So, UHD is not worth it, right?  There is no difference, right?

This diagram shows the increase in pixels.  The jump from DVD to HD was big but from HD to UHD is even more of a leap.  Again, if you have the right distance and TV size, HD might work just as well.  The larger the TV size, the more pixels can be seen unless you have an UHD and then it is harder to notice the pixels.

Okay, so what?  Well, if you can see the difference between standard definition and HD and prefer HD then you know why it is a big deal.  Not everyone sees it, not because they can't, just because they don't care.  They might sit down to watch their favorite sci-fi movie on VHS and are just as happy watching it on an old 25" tube TV.  But you take that movie and watch it in HD and it is like watching the movie for the first time.  I was blown away by my favorite sci fi movies 2001: A Sapce Odyssey and Blade Runner and I would love to see these in UHD.  Often people do not have their HD set up properly and so they don't see a big advantage in HD.  UHD also has numerous other advantages with contrast and color and so it is not all about resoultion.

As for the TV, I don't have an UHD nor am I planning on getting one in the near future.  I am watching costs and quality and if I do one day replace my older flat screen in my house, I will probably get an UHD.  You don't need UHD content and so future proofing your TV is a smart move. The costs of these TVs are already cheaper now than HD TVs were during their same time of release. My first flat screen, a 47" was $1,700 and I can get a 60" UHD for the same price.  The prices of the UHD TVs are going down but some of the bigger TVs are massively expensive. See some hilarious reactions to the $120,000 TV.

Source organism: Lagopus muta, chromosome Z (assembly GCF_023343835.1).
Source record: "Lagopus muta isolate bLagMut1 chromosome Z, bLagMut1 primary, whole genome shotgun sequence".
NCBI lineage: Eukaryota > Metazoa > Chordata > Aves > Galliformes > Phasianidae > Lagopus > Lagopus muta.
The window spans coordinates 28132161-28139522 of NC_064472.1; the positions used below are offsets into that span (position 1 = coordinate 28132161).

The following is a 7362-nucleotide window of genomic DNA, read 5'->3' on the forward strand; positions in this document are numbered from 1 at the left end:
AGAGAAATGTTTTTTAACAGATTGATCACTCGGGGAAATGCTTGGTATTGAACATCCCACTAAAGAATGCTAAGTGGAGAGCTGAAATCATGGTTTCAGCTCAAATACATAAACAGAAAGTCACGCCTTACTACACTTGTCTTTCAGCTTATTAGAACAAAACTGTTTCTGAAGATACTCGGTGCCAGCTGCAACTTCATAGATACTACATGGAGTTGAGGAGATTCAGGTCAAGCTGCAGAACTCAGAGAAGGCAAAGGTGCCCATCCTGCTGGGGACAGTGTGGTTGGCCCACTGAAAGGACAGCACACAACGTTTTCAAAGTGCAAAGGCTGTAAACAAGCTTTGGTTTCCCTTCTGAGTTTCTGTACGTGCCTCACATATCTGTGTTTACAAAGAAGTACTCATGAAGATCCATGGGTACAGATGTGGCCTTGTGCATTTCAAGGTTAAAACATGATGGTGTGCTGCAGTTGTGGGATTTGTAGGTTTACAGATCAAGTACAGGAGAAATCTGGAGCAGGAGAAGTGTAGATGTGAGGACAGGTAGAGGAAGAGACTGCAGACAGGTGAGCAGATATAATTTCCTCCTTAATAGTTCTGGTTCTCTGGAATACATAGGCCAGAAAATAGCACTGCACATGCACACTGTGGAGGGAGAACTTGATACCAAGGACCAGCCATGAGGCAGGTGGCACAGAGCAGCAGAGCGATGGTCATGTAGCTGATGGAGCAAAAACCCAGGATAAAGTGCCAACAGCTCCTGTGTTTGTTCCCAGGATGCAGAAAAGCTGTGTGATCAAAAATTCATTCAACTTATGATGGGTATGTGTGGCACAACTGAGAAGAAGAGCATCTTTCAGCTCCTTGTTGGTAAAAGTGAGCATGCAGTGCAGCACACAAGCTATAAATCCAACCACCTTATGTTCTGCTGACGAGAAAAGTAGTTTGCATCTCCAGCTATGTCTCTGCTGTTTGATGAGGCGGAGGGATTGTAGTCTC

105" TV priced at $120,000 last year.  A Vizio 120" non curved TV is going for $1,000
What else do you need with your TV?  Well, content.  That is where the whole selling point falls apart.  There is little content right now.  There is some streaming 4K content and that is it.  The players will be out later this year but expect them to be pricey.  In the past I would have guessed $700 but these days, I would think $250 or less for a base player.  (Note that I looked up any pre-order prices and found the players to be $700 but still expect the price to fall rapidly). That is still expensive but I remember my first DVD player was $450.  My first Blu-ray player was only $150.  The UHD players are backwards compatible and so they will play blu-rays.  Just like there is no reason for anyone to buy a DVD player for $50 when they can buy a blu-ray player for $50, the same will soon be the case for the UHD player.  Once the price evens out, paying an extra $30 for an UHD is a good future proofing.